Understanding the effects of solution conditions on antibodies binding to Au Nanoparticles

R.T. Busch, J. Weis, F. Karim, C. Zhao, Y. Sun, E.S. Vasquez
University of Dayton,
United States

Keywords: gold nanoparticles, listeria monocytogenes, antibodies, biosensors, TEM, ATR FT-IR, UV-Vis, DLS, Zeta(ζ) Potential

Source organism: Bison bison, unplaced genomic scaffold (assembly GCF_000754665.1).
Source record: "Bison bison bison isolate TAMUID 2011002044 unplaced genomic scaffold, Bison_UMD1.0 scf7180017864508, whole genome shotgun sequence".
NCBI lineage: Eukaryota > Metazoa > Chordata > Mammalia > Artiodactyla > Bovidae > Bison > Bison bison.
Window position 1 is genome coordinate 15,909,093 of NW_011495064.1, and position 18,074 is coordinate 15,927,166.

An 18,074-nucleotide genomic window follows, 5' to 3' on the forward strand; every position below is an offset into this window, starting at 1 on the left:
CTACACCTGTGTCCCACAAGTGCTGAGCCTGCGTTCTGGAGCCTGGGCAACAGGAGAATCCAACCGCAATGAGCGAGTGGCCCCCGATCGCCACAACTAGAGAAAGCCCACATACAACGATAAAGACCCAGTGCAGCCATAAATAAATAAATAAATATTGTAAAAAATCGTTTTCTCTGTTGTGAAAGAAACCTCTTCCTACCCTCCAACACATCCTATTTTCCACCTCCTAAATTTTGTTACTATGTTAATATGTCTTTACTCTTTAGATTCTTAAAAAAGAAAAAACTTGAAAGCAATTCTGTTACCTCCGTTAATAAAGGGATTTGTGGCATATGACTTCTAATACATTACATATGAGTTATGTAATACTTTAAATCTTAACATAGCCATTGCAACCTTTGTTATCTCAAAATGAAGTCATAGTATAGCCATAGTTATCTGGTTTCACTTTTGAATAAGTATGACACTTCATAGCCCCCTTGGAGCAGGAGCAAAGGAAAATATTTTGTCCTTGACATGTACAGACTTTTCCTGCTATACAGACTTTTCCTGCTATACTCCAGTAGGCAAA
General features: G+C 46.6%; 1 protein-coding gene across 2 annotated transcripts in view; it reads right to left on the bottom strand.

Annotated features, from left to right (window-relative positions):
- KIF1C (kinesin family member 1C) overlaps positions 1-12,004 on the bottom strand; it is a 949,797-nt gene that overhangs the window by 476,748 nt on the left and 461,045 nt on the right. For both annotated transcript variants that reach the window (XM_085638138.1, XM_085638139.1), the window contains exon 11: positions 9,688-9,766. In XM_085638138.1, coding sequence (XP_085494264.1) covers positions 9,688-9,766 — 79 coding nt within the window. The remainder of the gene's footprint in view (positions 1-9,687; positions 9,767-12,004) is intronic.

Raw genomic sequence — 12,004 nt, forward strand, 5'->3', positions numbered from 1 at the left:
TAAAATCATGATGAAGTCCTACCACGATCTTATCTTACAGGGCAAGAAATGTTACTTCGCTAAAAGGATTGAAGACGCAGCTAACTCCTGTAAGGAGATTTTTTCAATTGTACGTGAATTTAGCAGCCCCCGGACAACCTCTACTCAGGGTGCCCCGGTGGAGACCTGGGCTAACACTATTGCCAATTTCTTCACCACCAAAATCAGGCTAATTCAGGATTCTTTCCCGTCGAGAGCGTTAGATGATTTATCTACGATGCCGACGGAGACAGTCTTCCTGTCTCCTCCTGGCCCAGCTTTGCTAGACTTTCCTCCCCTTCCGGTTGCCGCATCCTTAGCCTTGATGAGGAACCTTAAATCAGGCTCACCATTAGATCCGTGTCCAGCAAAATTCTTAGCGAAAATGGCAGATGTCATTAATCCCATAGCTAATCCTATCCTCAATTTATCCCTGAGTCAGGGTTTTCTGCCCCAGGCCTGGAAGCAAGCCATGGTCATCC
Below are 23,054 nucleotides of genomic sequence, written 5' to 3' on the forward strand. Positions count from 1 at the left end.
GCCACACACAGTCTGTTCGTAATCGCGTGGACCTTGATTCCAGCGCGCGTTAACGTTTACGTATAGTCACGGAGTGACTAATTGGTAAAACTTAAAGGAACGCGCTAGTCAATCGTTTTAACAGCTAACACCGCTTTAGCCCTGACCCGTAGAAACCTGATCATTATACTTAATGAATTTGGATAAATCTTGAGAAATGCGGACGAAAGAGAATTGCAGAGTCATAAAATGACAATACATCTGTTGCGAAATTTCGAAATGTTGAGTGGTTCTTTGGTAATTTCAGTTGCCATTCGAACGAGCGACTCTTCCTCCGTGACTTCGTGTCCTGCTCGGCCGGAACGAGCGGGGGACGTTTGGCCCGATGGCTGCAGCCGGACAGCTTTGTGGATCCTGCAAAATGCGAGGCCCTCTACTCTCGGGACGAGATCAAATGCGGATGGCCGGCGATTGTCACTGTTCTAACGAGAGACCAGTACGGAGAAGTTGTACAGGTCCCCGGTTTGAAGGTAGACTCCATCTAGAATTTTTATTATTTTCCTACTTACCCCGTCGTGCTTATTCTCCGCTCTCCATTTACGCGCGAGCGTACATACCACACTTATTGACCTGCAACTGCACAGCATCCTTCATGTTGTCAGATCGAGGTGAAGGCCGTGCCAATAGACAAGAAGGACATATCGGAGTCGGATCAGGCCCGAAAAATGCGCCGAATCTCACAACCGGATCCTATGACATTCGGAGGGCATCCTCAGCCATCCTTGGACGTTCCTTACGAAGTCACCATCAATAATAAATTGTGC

Identifying and detecting low levels of foodborne pathogens is an increasing priority in manufacturing settings.1 Antibodies have become an ideal targeting mechanism due to their increasing availability, quality and specificity. To utilize antibodies in biosensors favorable substrate interactions must be developed.2 Gold nanoparticles (Au NPs) have emerged as an ideal vessel for biosensor purposes due to their unique surface characteristics, optical properties, stability and consistency.3 To detect pathogens at low levels using Au NPs, exploring antibody efficiency and stability during biofunctionalization is vital. Covalently binding the antibodies to carboxyl functionalized Au NPs is achieved through a well-established carbodiimide reaction.4 The effectiveness of this reaction is highly dependent on the surface conditions of the particle and subsequently the wet chemistry reaction conditions.4,5 In this study, we determine the balance between efficiency and stability of the bound antibody as a function of pH and buffer solutions to carboxyl functionalized Au NPs using Listeria monocytogenes targeting Antibodies (Immunoglobulin G class). Initially, zeta(ζ) potential measurements were used to describe the surface charges of the particles prior to and after binding the antibody at each pH condition (HCl-2, MES-4.5, MES-6, MOPs-7.5, NaOH-11). The surface charge was correlated to DLS and UV-Vis data which describes the aggregation and size increase of the nanoparticles at the different reaction steps. TEM images were taken to analyze discrepancies between size and morphological changes due to the corona layer assembly from antibody binding versus aggregation. UV-Vis (Figure 1) was further utilized to describe the efficiency of antibody uptake following each reaction step. Binding efficiency and morphological features were coupled with ATR FT-IR (Figure 2) characterization to understand the relationship between efficiency and stability of the antibody coated nanoparticles under different solution conditions.6,7 The covalent binding process was determined to be more efficient at lower pH values; however, aggregation and deactivation of the antibodies was observed. Overall, this work demonstrates the exquisite balance to bind Listeria monocytogenes antibodies to carboxyl functionalized Au NPs at different pH conditions.